Related Rule
Netherlands
Practice Relating to Rule 140. The Principle of Reciprocity
The Military Manual (1993) of the Netherlands states: “The rules of the law of war must be respected. They must be respected under all circumstances. This means that respect must not be made conditional on the behaviour of the adverse party. In other words: reciprocity may not be used as a measure for respect.” 
Netherlands, Toepassing Humanitair Oorlogsrecht, Voorschift No. 27-412/1, Koninklijke Landmacht, Ministerie van Defensie, 1993, p. IX-1.
The Military Manual (2005) of the Netherlands states:
0233. Compliance under all circumstances
The rules of the humanitarian law of war must be obeyed in all circumstances. Some of the implications of this are:
b. that reciprocity is not a ground for breaking rules.
The degree of compliance must also not be made conditional on the opposing party’s method of action. In other words, reciprocity of compliance cannot be taken as the yardstick. 
Netherlands, Humanitair Oorlogsrecht: Handleiding, Voorschift No. 27-412, Koninklijke Landmacht, Militair Juridische Dienst, 2005, § 0233; see also § 0453.
In its chapter on the prevention and punishment of war crimes, the manual states:
The rules of the humanitarian law of war must be applied in an armed conflict under all circumstances. This means specifically that compliance may not be made conditional upon how the adverse party acts. In other words: reciprocity may not be taken as a yardstick for compliance.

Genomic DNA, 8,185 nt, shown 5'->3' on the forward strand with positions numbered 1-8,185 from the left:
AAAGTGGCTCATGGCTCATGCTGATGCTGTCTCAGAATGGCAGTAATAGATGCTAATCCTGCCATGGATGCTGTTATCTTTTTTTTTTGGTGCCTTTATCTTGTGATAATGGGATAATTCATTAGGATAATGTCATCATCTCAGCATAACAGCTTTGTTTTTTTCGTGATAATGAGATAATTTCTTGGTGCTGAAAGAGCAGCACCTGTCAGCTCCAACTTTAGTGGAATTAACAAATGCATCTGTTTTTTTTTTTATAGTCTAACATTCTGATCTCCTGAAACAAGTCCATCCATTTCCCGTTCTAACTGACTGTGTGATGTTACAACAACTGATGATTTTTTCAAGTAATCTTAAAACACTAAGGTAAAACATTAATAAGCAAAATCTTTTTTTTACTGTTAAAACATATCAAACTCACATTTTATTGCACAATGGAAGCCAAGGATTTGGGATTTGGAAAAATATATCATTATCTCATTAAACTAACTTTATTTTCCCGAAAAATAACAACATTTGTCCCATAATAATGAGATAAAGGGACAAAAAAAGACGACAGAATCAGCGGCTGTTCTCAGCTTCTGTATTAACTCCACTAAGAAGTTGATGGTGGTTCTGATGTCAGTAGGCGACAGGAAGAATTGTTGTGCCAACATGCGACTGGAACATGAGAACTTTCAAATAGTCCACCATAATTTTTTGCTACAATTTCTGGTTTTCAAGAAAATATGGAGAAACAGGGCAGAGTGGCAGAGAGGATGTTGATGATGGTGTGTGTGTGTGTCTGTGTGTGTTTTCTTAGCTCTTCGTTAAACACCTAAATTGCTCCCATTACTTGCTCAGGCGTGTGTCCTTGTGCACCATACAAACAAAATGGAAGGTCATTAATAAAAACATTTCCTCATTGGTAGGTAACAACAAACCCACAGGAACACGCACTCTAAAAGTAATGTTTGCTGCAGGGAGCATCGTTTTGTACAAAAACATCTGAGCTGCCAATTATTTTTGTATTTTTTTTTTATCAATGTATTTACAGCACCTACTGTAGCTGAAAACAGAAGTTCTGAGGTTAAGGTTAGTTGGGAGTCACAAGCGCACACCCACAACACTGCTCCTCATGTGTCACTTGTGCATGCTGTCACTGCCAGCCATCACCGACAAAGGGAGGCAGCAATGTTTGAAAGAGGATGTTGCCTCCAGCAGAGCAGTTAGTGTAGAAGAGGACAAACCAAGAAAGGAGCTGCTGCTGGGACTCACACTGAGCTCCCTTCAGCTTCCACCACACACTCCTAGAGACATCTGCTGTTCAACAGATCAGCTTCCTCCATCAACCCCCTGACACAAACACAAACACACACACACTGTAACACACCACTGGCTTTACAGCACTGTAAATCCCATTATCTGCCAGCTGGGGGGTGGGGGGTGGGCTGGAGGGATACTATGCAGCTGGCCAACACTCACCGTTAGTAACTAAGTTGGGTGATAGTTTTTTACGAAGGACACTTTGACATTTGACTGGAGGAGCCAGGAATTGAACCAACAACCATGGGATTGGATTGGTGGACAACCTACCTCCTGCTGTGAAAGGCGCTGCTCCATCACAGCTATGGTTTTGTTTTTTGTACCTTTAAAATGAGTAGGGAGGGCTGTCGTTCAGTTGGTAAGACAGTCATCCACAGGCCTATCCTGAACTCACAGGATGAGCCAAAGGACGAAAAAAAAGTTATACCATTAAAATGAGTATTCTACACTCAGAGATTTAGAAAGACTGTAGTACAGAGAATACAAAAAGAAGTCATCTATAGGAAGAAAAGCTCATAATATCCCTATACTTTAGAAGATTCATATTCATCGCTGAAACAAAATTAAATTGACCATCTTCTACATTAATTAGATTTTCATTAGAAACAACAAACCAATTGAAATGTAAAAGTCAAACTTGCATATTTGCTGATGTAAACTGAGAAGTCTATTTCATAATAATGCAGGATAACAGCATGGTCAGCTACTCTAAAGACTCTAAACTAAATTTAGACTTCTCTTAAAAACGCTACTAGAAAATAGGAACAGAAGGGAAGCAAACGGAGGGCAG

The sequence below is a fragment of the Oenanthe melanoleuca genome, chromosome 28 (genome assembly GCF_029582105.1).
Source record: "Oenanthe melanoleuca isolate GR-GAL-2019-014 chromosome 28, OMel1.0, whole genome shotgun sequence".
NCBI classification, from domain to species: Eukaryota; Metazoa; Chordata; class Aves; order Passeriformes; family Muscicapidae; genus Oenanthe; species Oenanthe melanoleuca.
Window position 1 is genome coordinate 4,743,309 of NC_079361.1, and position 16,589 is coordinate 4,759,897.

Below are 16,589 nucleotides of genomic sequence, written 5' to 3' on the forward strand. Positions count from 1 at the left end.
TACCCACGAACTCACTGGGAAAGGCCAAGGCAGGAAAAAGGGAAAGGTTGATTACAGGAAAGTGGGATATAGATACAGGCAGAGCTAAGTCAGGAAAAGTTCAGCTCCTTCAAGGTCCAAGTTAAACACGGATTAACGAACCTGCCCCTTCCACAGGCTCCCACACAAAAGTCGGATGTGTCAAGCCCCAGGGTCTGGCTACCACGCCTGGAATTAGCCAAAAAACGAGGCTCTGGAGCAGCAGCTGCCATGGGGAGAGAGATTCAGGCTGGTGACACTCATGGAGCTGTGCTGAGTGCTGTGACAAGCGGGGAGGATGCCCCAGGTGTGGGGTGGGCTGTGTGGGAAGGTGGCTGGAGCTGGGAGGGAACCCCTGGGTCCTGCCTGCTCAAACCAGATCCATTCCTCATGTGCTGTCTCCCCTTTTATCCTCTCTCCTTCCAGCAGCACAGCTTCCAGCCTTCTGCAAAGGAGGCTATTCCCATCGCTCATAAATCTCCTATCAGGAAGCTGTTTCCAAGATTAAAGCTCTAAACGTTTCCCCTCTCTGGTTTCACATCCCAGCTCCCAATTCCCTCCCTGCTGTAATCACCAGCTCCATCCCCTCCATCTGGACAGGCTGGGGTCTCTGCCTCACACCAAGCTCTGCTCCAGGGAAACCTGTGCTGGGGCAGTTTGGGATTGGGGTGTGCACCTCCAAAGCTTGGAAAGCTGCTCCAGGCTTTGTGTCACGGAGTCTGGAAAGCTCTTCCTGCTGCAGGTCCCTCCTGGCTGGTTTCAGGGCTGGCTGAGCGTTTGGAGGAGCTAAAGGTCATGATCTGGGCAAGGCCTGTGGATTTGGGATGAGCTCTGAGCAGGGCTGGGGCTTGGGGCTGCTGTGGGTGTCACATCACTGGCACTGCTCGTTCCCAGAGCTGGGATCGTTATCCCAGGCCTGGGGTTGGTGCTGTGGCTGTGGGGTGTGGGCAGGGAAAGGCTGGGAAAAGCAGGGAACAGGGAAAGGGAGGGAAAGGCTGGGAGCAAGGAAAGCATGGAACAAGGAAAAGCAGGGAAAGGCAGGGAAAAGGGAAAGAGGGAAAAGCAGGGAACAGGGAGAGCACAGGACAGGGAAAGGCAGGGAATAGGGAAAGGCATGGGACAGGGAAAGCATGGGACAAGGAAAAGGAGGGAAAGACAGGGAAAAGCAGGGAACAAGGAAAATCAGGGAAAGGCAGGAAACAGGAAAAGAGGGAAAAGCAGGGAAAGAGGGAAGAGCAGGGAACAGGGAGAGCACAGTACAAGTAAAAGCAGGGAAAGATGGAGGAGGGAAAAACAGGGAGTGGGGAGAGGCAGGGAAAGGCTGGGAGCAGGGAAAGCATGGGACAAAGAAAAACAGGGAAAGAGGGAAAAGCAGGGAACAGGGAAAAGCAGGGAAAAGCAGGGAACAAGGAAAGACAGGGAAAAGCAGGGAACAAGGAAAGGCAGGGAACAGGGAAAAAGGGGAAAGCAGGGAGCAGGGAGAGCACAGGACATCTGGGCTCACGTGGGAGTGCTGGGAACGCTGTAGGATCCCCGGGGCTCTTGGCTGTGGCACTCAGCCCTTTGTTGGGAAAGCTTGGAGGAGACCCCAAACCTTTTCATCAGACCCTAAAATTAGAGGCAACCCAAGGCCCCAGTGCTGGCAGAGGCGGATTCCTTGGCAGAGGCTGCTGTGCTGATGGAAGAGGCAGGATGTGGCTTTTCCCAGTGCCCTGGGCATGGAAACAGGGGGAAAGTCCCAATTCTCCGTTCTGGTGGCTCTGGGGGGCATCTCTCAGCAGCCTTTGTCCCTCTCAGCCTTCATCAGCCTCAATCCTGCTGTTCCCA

Netherlands, Humanitair Oorlogsrecht: Handleiding, Voorschift No. 27-412, Koninklijke Landmacht, Militair Juridische Dienst, 2005, § 1102.
In the Rauter case in 1948, a Special Court in the Netherlands rejected the argument of the defence that the Dutch government in exile and the Dutch population had themselves, previously to the committing of the acts by the accused, violated the laws and customs of war and had thereby relieved the accused of the obligation to abide by such laws and rules. 
Netherlands, Special Court (War Criminals) at The Hague, Rauter case, Judgment, 4 May 1948.
On appeal by the accused, the Special Court of Cassation, in the relevant parts, confirmed the judgment of the trial of first instance and again rejected the defence, which had repeated its plea that the German Reich, and the accused as its executive organ, were relieved of the obligation of abiding by the laws and customs of war and were entitled to commit the acts because they were directed – as “reprisals” – against the Dutch civilian population by individuals of which, previously to the taking of the acts by the accused, violations of the laws of war would have been committed. 
Netherlands, Special Court of Cassation, Rauter case, Judgment, 12 January 1949.